There is now evidence that parasitic worms are slowly building resistance to worming drugs. Continued exposure has meant that worm populations have genetically evolved to survive certain treatments. The more that drugs are used the more likely resistance will develop. Treatment to cover everything just in case ( so that i know i’m covered) also leads to resistance.
The rate of resistance to worming drugs can be slowed down. It is important to treat at the recommended dose, under dosing will help speed up the resistance, but beware over dosing may be harmful to the pony.
Targeting wormers by using worm counts and tests and treating only ponies that need treating. There have been studies that show that in any given population of horses/ponies approximately 80% of parasitic worms will be carried by only 20% of the animals, therefore targeting may prove less costly and help to reduce build up resistance.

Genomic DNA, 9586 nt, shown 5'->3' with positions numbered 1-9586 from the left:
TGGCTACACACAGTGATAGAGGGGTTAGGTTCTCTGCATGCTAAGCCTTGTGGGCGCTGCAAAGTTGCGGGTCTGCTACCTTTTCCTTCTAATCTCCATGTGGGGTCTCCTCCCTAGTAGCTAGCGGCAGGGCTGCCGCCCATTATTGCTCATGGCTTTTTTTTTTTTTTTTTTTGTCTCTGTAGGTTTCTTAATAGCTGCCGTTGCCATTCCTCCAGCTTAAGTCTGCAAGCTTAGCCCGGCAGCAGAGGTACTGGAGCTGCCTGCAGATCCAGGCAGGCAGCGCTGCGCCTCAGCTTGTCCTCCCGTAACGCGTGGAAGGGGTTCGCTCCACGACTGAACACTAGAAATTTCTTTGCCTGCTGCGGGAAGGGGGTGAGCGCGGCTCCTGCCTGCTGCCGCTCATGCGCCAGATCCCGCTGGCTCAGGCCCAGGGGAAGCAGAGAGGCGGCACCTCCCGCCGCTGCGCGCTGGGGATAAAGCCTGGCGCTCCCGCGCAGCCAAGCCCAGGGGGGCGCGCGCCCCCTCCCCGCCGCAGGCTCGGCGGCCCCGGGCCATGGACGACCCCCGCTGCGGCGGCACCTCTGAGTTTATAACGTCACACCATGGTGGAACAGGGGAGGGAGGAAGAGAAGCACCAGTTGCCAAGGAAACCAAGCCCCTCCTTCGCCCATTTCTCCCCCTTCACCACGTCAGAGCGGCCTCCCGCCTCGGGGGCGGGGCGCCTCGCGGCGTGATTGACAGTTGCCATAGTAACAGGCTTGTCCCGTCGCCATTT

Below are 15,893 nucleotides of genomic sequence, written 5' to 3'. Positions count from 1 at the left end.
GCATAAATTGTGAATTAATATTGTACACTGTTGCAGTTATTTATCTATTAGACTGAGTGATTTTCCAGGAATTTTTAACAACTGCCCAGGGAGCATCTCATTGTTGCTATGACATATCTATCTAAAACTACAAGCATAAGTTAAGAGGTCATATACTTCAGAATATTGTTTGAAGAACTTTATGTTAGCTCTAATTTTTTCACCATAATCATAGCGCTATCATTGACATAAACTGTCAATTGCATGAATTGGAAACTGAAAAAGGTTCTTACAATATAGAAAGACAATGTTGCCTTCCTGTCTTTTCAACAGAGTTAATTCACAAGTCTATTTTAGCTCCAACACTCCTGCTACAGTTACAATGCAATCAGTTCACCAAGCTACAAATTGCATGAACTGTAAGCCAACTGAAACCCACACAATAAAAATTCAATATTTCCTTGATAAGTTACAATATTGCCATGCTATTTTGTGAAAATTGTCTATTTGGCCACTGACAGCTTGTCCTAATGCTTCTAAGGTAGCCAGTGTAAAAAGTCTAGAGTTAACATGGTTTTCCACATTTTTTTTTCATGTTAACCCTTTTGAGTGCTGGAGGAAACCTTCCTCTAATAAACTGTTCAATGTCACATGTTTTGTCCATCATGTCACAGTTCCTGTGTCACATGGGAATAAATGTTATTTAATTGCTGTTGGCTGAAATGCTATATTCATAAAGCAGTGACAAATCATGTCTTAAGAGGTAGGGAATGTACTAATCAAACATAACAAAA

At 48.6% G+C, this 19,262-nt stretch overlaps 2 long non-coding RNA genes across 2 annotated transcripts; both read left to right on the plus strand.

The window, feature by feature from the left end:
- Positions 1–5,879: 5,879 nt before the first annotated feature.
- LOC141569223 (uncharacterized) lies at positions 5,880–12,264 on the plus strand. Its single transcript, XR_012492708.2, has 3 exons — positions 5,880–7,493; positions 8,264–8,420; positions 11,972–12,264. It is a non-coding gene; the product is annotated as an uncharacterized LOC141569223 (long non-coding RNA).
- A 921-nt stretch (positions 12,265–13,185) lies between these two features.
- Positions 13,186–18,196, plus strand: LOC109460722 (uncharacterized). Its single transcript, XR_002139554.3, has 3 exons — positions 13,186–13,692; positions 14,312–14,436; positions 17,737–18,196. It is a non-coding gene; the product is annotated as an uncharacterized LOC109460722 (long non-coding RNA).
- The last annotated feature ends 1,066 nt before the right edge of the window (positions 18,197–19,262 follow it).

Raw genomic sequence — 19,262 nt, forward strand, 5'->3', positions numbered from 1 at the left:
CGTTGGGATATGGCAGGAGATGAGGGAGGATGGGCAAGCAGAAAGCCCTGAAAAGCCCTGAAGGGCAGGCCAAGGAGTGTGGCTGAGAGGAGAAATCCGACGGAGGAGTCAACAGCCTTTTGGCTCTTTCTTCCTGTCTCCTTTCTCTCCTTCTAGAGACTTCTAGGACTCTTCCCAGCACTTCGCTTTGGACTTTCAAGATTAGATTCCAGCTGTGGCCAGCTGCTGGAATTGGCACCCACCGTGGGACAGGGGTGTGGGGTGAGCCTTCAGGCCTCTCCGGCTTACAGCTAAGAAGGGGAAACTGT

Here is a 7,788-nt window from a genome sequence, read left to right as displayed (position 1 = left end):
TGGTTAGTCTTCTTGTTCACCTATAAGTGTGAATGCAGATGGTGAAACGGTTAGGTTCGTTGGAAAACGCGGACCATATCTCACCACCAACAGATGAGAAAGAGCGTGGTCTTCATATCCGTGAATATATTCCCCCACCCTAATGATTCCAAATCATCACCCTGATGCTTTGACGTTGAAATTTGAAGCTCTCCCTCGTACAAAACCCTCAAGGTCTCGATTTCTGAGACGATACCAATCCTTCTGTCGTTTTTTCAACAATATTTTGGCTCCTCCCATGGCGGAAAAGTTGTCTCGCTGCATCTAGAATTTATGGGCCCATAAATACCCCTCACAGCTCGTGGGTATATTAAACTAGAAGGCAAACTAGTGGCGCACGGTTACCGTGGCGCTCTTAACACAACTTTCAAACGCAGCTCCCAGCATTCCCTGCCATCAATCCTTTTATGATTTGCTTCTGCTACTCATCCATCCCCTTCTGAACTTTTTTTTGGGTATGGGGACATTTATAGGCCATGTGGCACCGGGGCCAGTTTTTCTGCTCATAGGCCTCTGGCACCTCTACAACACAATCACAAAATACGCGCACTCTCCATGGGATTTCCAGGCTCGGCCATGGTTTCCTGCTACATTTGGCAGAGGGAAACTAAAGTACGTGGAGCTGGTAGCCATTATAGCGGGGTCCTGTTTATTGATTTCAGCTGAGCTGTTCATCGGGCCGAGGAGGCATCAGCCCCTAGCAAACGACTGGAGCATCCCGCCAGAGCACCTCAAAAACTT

Worming at the time of the year when the parasite burdens are at their worst. It is important to bear in mind unseasonal weather conditions which may have an effect
Pasture management, not over stocking, co-grazing with other livestock if possible. poo-picking a minimum of twice a week, harrowing in summer months.
Quarantine new ponies arriving at the yard until they have been tested and then treated accordingly.
Be careful where you let your ponies graze when they are away from home, shows, and other equestrian venues.
Test to see if your treatment is working. Do a worm count before treatment, if there is a need to treat do another worm count two weeks after treatment, there should be reduction of approx 90%.
Testing kits are usually available from the stockists of wormer drugs.